Over the past few months I’ve spent a lot of time building video courses. It’s actually quite a long process given my client commitments but the end results are rewarding.
There is a lot of research required to understand and explain concepts in the best possible way. This means reading a ton of code on Github, blog posts by other folks and finally getting down to structuring the content in a meaningful way.
Luckily I have great support from the Editors at Tuts+ and they help me in reducing scope, cleaning up my narrations and adding the required polish. So far I’ve published a few courses, but this year has been more busy with:
1 The process starts out by first proposing a topic on the Trello Board. If there is sufficent interest, it will be moved to an assigned state, from where on development begins
2 Basecamp is the chosen communication platform for developing the course. There is a fixed template for every course and it starts out by first creating a outline. This is a required step to carve out the scope and ensure the topic stays sufficiently focused.
Recently Tuts+ has started with two kinds of course formats: Long and Coffeebreak. All of my earlier courses were in the long format, which is roughly 1.5 hours. The coffee-break format is a shorter format and involves just an intro video followed by a single 15-min lesson.
3 Since most of my courses are code-based, I first create a Github repo and finish building the course material. I then break it down by lessons and start recording.
4 I use ScreenFlow for recording all the lessons. There are some strict requirements around the screen resolution and pace of the video and they are all outlined in the instructor site for Tuts+.
5 After screen-recording its time for the voiceover. Some folks tend to record and narrate at the same time. I find that a little restrictive since you don’t always have the best sentences to say while writing code! Keeping these two activities (recording + voiceover) separate gives me the flexibility to pause the video, slow it down, add additional context or even speed up the video while I narrate the relevant text. I have been following this technique for all my lessons and so far I am happy with this approach.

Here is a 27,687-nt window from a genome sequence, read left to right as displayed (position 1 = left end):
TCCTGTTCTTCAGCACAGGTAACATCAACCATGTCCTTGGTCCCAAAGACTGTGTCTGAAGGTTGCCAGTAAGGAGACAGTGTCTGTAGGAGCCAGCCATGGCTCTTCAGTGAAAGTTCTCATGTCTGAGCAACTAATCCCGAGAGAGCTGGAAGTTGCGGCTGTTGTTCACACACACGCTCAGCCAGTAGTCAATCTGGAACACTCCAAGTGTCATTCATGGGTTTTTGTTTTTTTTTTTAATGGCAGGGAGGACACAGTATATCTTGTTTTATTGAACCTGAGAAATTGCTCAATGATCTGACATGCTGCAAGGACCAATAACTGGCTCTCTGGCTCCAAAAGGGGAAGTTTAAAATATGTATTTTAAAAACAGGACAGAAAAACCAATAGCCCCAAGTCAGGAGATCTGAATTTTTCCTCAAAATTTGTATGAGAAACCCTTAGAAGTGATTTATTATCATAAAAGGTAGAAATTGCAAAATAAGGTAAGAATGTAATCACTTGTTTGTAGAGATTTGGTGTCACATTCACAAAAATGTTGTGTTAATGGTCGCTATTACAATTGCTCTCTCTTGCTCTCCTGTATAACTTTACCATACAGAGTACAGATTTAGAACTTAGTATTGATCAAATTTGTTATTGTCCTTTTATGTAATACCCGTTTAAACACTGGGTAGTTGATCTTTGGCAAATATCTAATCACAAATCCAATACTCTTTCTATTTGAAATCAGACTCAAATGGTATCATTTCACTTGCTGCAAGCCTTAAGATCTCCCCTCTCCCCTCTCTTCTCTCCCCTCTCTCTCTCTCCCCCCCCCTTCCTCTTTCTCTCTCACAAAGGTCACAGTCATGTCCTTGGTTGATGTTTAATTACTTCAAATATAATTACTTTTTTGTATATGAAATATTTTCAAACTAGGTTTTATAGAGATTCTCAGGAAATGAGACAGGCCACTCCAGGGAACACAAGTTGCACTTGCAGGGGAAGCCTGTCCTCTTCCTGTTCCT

I use Final Cut Pro X for doing the editing and narration. The magnetic timeline of FCPX makes the whole editing process a breeze. Early on I had to decide between ScreenFlow, Premiere Pro and FCPX for editing the video. I am glad I chose FCPX and the time I spent learning it has been worthwhile.
I post the videos on Basecamp as and when I complete them. My editor would chime in occasionally and give some guidance around the content, narration style or other pointers to watch out.
6 Once all the recording and voiceovers are done, its time to prepare the Intro lesson. This is usually done last to take bits and pieces of all the recordings and add preview footage.
7 Finally the last step is to prepare the course notes, descriptions of each lesson and also an overall description of the course. At this stage, the finish line is close. It normally takes a month or so for the course to go live. Tuts+ does some post-production like adding watermarks, animations and preparing the course site.
As you can tell, the process is time consuming and requires significant effort. However doing it a few times, makes it seem less so. I have become comfortable recording and narrating without redoing too many times. The editing process has also become quick with sufficient practice. Between the long and coffee-break formats, I am leaning towards the shorter one.
The first time you start doing these courses, it will seem like an eternity to finish. However its also lot of fun going through the process. There are some side benefits as well:
If you are passionate about a topic and would like to share your viewpoint, you should try building video courses. You can start out with simple, short videos on YouTube and then get into serious course production. It doesn’t hurt to have more people explain topics their own way :-)